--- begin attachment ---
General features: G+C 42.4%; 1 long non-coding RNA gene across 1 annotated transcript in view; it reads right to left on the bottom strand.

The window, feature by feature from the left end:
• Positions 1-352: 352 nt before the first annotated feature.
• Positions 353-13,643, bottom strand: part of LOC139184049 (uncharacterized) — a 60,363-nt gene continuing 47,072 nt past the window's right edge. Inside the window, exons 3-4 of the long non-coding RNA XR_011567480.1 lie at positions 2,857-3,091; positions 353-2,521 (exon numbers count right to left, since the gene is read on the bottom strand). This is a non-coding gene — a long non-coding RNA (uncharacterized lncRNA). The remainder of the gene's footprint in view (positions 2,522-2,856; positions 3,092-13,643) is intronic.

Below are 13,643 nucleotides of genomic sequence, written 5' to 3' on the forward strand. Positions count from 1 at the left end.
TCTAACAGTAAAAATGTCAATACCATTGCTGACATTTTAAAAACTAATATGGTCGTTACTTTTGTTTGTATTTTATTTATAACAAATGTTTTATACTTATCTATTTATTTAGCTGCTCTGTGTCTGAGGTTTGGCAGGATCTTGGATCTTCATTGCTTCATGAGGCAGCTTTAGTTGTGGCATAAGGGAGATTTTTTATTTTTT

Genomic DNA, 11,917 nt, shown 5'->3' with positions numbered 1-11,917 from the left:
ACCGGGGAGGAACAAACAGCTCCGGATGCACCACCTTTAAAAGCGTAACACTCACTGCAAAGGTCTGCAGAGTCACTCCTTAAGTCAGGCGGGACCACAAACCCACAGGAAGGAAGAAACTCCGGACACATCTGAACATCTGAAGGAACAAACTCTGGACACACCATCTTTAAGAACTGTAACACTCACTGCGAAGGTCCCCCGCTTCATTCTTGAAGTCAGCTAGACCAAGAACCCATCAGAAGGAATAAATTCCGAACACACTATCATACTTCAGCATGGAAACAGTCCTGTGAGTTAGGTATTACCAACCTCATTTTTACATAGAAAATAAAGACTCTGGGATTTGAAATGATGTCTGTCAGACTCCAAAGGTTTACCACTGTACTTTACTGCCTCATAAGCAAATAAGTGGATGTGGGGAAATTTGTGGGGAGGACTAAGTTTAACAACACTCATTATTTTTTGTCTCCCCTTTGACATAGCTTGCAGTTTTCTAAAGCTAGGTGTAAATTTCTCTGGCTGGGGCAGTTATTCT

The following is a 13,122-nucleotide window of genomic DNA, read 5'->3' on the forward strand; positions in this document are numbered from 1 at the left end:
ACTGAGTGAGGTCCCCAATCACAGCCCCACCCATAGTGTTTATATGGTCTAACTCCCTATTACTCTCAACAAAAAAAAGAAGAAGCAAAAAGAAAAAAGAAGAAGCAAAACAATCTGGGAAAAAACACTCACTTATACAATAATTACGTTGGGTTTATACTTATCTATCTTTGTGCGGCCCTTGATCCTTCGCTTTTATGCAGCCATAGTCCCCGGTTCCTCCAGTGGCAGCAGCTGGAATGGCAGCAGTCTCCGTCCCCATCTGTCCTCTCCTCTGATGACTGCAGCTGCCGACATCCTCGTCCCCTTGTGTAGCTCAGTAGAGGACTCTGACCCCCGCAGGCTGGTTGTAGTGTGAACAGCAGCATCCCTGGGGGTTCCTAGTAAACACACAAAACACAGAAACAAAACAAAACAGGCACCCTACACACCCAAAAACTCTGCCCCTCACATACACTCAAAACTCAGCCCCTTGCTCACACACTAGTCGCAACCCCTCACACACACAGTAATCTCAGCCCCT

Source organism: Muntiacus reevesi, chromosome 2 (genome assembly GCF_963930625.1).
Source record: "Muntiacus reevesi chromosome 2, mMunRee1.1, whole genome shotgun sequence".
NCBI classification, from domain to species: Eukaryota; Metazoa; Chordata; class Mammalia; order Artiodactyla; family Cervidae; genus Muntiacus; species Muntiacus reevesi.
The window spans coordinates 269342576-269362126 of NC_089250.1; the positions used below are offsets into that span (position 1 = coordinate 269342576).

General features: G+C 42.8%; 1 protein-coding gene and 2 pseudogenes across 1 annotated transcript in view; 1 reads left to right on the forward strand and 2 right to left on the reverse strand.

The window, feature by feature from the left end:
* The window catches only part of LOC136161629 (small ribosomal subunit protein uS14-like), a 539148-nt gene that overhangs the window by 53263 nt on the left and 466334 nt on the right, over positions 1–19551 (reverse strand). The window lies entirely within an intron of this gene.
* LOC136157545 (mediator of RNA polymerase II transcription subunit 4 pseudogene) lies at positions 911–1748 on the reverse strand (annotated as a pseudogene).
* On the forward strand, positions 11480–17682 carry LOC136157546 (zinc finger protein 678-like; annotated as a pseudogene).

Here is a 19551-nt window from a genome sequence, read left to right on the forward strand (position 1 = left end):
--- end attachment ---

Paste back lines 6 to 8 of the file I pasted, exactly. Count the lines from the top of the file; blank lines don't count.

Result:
TCTAACAGTAAAAATGTCAATACCATTGCTGACATTTTAAAAACTAATATGGTCGTTACTTTTGTTTGTATTTTATTTATAACAAATGTTTTATACTTATCTATTTATTTAGCTGCTCTGTGTCTGAGGTTTGGCAGGATCTTGGATCTTCATTGCTTCATGAGGCAGCTTTAGTTGTGGCATAAGGGAGATTTTTTATTTTTT

Genomic DNA, 11,917 nt, shown 5'->3' with positions numbered 1-11,917 from the left:
ACCGGGGAGGAACAAACAGCTCCGGATGCACCACCTTTAAAAGCGTAACACTCACTGCAAAGGTCTGCAGAGTCACTCCTTAAGTCAGGCGGGACCACAAACCCACAGGAAGGAAGAAACTCCGGACACATCTGAACATCTGAAGGAACAAACTCTGGACACACCATCTTTAAGAACTGTAACACTCACTGCGAAGGTCCCCCGCTTCATTCTTGAAGTCAGCTAGACCAAGAACCCATCAGAAGGAATAAATTCCGAACACACTATCATACTTCAGCATGGAAACAGTCCTGTGAGTTAGGTATTACCAACCTCATTTTTACATAGAAAATAAAGACTCTGGGATTTGAAATGATGTCTGTCAGACTCCAAAGGTTTACCACTGTACTTTACTGCCTCATAAGCAAATAAGTGGATGTGGGGAAATTTGTGGGGAGGACTAAGTTTAACAACACTCATTATTTTTTGTCTCCCCTTTGACATAGCTTGCAGTTTTCTAAAGCTAGGTGTAAATTTCTCTGGCTGGGGCAGTTATTCT